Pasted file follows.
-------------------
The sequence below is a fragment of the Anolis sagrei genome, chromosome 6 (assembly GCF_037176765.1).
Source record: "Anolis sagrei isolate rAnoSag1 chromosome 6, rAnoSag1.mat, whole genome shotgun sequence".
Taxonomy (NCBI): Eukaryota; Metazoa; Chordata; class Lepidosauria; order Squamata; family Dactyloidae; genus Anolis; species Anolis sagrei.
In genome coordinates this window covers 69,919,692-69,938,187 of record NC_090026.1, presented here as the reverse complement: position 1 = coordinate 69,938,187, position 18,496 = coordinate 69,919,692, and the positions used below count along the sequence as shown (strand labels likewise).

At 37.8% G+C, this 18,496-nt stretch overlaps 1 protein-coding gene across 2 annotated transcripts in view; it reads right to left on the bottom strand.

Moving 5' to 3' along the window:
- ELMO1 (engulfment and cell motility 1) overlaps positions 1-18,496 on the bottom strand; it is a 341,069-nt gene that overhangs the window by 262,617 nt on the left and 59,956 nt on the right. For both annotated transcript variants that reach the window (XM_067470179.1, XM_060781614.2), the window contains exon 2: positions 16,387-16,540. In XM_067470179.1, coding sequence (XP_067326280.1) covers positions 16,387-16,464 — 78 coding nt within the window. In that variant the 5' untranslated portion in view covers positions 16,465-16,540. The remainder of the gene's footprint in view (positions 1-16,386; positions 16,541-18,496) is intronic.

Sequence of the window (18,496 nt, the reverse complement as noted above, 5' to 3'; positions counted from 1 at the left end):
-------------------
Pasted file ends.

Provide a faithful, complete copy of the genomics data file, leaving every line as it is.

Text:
The sequence below is a fragment of the Anolis sagrei genome, chromosome 6 (assembly GCF_037176765.1).
Source record: "Anolis sagrei isolate rAnoSag1 chromosome 6, rAnoSag1.mat, whole genome shotgun sequence".
Taxonomy (NCBI): Eukaryota; Metazoa; Chordata; class Lepidosauria; order Squamata; family Dactyloidae; genus Anolis; species Anolis sagrei.
In genome coordinates this window covers 69,919,692-69,938,187 of record NC_090026.1, presented here as the reverse complement: position 1 = coordinate 69,938,187, position 18,496 = coordinate 69,919,692, and the positions used below count along the sequence as shown (strand labels likewise).

At 37.8% G+C, this 18,496-nt stretch overlaps 1 protein-coding gene across 2 annotated transcripts in view; it reads right to left on the bottom strand.

Moving 5' to 3' along the window:
- ELMO1 (engulfment and cell motility 1) overlaps positions 1-18,496 on the bottom strand; it is a 341,069-nt gene that overhangs the window by 262,617 nt on the left and 59,956 nt on the right. For both annotated transcript variants that reach the window (XM_067470179.1, XM_060781614.2), the window contains exon 2: positions 16,387-16,540. In XM_067470179.1, coding sequence (XP_067326280.1) covers positions 16,387-16,464 — 78 coding nt within the window. In that variant the 5' untranslated portion in view covers positions 16,465-16,540. The remainder of the gene's footprint in view (positions 1-16,386; positions 16,541-18,496) is intronic.

Sequence of the window (18,496 nt, the reverse complement as noted above, 5' to 3'; positions counted from 1 at the left end):